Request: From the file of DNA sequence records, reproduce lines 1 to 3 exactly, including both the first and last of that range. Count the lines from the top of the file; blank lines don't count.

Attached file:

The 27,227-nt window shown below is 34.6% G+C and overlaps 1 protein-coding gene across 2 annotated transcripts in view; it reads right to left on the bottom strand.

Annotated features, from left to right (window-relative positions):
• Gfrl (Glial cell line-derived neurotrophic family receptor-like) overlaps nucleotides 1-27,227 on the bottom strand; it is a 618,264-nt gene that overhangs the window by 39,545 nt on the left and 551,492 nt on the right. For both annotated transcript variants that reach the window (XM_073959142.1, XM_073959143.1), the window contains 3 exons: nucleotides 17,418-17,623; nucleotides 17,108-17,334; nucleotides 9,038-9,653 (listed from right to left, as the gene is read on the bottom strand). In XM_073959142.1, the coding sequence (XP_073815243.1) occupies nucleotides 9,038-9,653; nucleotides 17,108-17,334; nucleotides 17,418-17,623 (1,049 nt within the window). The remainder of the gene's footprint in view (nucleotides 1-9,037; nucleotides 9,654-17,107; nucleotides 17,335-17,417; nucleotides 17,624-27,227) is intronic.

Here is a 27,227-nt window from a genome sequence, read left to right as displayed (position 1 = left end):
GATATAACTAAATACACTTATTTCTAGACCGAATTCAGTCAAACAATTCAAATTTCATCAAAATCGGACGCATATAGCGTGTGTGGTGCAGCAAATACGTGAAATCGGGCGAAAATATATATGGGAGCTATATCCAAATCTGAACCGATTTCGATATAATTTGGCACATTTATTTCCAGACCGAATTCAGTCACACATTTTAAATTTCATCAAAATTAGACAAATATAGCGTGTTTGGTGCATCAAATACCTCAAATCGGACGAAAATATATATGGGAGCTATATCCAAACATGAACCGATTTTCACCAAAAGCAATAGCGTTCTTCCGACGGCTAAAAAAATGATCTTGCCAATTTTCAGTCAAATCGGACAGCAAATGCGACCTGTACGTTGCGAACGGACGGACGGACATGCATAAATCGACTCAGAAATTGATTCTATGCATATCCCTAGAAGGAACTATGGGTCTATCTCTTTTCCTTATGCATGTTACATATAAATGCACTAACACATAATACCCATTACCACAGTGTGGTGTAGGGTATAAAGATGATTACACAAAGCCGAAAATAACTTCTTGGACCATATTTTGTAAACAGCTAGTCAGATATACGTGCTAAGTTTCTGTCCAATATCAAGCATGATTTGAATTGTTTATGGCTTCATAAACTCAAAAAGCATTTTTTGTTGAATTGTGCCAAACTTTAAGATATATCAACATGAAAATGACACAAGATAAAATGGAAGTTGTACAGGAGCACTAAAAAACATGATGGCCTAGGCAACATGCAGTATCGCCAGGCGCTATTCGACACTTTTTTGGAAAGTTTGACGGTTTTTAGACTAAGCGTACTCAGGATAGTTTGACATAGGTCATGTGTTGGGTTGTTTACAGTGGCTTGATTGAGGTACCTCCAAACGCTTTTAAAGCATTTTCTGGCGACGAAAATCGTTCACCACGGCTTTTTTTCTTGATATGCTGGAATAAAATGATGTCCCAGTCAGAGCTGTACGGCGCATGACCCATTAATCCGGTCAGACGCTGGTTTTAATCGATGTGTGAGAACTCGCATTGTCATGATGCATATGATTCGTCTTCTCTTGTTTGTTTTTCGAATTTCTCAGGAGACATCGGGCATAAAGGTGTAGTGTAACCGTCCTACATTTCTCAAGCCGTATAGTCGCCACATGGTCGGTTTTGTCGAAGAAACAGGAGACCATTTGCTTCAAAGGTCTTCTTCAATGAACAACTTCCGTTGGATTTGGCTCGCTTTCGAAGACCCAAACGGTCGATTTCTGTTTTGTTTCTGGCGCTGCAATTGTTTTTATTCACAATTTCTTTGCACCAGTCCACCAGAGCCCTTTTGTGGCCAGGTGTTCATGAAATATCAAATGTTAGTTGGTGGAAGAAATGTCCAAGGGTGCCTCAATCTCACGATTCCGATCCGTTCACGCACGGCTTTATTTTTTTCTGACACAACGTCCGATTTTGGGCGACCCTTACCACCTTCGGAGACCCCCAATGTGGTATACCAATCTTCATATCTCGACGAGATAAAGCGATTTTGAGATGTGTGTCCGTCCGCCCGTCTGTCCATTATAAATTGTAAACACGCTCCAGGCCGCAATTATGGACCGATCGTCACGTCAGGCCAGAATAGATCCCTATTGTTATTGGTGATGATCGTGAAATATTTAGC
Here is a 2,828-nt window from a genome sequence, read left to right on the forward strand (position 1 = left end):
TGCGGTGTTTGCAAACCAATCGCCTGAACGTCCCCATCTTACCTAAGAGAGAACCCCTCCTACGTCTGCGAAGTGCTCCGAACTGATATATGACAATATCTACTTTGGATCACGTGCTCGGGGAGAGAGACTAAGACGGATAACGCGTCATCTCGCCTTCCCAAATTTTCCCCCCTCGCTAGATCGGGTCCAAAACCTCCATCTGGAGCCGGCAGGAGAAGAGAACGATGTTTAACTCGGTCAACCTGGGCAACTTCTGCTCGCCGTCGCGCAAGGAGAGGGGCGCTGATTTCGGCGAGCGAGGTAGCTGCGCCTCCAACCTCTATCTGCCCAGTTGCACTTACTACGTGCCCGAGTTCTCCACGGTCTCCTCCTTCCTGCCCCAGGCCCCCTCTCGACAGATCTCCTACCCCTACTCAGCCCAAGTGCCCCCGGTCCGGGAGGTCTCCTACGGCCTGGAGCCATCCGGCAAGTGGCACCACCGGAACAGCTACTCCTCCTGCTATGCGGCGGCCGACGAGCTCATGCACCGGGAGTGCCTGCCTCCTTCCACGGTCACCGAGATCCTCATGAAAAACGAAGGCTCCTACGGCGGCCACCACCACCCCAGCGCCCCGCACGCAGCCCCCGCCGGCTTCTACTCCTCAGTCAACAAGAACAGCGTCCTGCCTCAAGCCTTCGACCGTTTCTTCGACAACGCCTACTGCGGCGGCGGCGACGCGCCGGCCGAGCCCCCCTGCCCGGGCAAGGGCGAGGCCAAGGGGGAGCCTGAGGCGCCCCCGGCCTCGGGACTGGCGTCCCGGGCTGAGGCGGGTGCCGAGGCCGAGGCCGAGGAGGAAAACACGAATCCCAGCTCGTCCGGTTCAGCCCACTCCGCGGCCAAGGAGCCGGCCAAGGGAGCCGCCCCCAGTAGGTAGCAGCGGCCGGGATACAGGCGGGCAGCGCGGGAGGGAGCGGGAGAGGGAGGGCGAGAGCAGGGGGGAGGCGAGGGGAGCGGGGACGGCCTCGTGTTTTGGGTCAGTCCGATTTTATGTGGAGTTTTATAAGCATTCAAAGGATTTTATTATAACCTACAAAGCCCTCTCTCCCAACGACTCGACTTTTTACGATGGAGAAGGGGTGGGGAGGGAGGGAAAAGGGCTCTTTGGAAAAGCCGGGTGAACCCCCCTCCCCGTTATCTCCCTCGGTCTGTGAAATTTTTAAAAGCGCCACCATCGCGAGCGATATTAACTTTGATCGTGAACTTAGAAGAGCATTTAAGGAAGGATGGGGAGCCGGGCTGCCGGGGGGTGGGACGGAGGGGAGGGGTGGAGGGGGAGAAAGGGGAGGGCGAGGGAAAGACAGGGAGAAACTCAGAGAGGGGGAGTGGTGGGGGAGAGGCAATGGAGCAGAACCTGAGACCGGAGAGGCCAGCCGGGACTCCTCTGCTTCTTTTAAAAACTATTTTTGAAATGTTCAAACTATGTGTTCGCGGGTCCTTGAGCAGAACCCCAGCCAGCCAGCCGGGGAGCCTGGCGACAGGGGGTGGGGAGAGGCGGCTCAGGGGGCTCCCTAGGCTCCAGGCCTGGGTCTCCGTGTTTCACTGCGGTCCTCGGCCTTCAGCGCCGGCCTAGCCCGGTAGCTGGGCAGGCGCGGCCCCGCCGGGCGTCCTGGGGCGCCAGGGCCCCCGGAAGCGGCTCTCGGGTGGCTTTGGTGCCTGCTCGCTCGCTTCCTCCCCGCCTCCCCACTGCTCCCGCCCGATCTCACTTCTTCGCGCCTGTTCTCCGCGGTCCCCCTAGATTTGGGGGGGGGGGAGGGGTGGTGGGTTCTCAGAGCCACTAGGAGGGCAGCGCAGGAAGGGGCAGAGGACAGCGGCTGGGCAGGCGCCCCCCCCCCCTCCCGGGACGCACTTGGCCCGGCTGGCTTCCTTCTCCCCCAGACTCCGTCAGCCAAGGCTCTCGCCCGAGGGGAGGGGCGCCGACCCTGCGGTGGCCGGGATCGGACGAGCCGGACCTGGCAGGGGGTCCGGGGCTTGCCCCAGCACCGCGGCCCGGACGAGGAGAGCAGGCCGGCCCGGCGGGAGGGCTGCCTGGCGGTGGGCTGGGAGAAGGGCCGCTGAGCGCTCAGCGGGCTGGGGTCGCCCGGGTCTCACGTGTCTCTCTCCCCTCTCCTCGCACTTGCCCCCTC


The 27,227-nt window shown below is 34.6% G+C and overlaps 1 protein-coding gene across 2 annotated transcripts in view; it reads right to left on the bottom strand.

Annotated features, from left to right (window-relative positions):
• Gfrl (Glial cell line-derived neurotrophic family receptor-like) overlaps nucleotides 1-27,227 on the bottom strand; it is a 618,264-nt gene that overhangs the window by 39,545 nt on the left and 551,492 nt on the right. For both annotated transcript variants that reach the window (XM_073959142.1, XM_073959143.1), the window contains 3 exons: nucleotides 17,418-17,623; nucleotides 17,108-17,334; nucleotides 9,038-9,653 (listed from right to left, as the gene is read on the bottom strand). In XM_073959142.1, the coding sequence (XP_073815243.1) occupies nucleotides 9,038-9,653; nucleotides 17,108-17,334; nucleotides 17,418-17,623 (1,049 nt within the window). The remainder of the gene's footprint in view (nucleotides 1-9,037; nucleotides 9,654-17,107; nucleotides 17,335-17,417; nucleotides 17,624-27,227) is intronic.